Animal advocates are urging people to learn about the dark side of animals in captivity -- and to teach about it, too. PETA is using TeachKind, its human education division, to ask school teachers in Texas to not bring their classes to SeaWorld San Antonio -- despite the amusement park's offer for free tickets.
SeaWorld's "Teacher Study Pass" offers certified kindergarten through 12th grade teachers "complimentary admission to the park and access to our education team to help you incorporate our knowledge, passion and experience with marine animals into your classroom."
TeachKind sent a letter to school principals in the area, pointing out issues associated with keeping orcas in captivity, announcing that they will send a copy of the documentary "Blackfish" to schools for free and asking them not to plan field trips to the park.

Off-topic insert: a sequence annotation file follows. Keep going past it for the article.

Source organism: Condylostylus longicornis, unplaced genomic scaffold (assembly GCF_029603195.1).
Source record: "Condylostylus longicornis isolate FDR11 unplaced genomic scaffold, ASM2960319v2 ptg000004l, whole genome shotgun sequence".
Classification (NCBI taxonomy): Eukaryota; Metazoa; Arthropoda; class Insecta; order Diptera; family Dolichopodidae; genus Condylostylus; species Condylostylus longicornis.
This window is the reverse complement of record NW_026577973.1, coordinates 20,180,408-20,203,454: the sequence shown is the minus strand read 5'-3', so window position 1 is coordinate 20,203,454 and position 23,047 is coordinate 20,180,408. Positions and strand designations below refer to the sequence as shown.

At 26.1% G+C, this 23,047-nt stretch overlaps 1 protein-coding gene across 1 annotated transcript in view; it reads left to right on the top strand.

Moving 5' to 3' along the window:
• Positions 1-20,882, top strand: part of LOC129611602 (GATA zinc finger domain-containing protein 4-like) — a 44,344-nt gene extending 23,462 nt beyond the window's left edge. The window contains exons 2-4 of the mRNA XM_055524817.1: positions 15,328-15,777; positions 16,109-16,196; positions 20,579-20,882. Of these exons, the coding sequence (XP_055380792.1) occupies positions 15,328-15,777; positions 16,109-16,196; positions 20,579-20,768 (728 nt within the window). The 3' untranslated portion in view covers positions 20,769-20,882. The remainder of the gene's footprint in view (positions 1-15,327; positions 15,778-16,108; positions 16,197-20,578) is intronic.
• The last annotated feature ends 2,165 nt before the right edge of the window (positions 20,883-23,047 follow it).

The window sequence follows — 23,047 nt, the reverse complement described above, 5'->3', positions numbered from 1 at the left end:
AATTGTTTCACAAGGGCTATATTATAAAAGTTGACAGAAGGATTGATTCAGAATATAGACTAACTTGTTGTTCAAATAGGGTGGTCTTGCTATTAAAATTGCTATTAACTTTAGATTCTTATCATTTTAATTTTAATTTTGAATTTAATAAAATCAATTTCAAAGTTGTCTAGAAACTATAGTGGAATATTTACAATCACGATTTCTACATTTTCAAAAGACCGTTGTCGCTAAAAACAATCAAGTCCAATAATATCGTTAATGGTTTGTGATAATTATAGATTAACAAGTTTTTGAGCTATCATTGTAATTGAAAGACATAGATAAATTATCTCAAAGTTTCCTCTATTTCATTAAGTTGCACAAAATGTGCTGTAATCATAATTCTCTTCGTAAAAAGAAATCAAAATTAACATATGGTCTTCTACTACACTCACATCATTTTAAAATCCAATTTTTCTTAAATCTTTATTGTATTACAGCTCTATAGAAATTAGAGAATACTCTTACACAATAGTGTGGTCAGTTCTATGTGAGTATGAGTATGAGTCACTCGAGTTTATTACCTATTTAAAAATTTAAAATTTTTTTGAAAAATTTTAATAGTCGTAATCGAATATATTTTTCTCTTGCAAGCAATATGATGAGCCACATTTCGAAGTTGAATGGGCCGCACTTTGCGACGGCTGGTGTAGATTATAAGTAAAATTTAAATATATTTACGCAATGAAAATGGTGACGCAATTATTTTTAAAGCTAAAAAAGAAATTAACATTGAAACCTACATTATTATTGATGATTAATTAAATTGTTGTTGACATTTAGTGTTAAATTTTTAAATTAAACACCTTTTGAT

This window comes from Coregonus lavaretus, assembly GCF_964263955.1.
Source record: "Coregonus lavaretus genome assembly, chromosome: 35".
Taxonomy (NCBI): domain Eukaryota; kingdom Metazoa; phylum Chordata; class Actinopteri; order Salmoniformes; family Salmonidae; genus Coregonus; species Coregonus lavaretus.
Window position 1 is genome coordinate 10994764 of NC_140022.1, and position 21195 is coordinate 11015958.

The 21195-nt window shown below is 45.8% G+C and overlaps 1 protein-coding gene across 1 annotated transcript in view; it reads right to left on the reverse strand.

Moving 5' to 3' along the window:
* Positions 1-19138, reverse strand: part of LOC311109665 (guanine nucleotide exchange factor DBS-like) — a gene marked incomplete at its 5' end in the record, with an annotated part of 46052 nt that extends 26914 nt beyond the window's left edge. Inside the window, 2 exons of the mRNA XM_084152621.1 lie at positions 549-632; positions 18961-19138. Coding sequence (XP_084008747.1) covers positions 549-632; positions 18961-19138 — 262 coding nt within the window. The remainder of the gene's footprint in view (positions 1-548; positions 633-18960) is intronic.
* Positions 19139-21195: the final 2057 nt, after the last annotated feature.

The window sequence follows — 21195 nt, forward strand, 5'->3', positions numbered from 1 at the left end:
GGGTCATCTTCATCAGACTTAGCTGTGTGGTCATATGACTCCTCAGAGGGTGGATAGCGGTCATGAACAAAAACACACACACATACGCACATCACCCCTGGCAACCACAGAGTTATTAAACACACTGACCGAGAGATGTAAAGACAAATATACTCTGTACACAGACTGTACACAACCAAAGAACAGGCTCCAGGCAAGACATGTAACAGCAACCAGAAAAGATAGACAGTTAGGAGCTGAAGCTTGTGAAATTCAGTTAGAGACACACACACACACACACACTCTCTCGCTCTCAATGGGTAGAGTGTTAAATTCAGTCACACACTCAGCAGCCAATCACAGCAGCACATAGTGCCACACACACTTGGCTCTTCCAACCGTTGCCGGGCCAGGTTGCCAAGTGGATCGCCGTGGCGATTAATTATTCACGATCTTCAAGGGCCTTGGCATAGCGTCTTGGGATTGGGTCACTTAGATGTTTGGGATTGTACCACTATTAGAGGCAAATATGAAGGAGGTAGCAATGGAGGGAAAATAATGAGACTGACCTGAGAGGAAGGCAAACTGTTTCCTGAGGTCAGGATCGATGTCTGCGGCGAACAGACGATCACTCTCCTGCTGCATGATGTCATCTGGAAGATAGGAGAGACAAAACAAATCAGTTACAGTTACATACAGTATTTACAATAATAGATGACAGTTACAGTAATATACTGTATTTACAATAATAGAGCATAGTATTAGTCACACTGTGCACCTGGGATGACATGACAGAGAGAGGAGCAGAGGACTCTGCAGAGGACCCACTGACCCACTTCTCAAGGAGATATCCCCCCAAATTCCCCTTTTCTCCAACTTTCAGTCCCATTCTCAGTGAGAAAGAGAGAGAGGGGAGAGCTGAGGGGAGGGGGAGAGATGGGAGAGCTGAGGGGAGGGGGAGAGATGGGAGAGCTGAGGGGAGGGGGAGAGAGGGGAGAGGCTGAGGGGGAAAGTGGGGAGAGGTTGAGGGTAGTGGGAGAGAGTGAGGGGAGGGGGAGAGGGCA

"Kindness and empathy are two of the most important lessons that children can learn, so the last place that teachers should take their students is SeaWorld," says Director of Youth Outreach and Campaigns Marta Holmberg.
SeaWorld issued this statement in response to PETA's call:
While PETA is busy sending out letters as a publicity stunt meant to push their own agenda, SeaWorld is currently assisting in the rescue of cold-stressed sea turtles on the Texas gulf coast. Our 50-year track record for rescuing more than 23,000 animals and our commitment to the highest level of animal care proves that the team members of SeaWorld, not PETA, are the true animal advocates.
In the wake of "Blackfish," a CNN documentary that detailed the 2010 death of an orca trainer at SeaWorld, one elementary school has already canceled a long-standing overnight trip to SeaWorld, thanks to concerned students who watched the film and said that they didn't want to go. Fifth-graders at Point Dume Marine Science Elementary School in Malibu, California won't be going to the park anymore, which a SeaWorld spokesman said "is the only instance of a camp cancellation that we've experienced."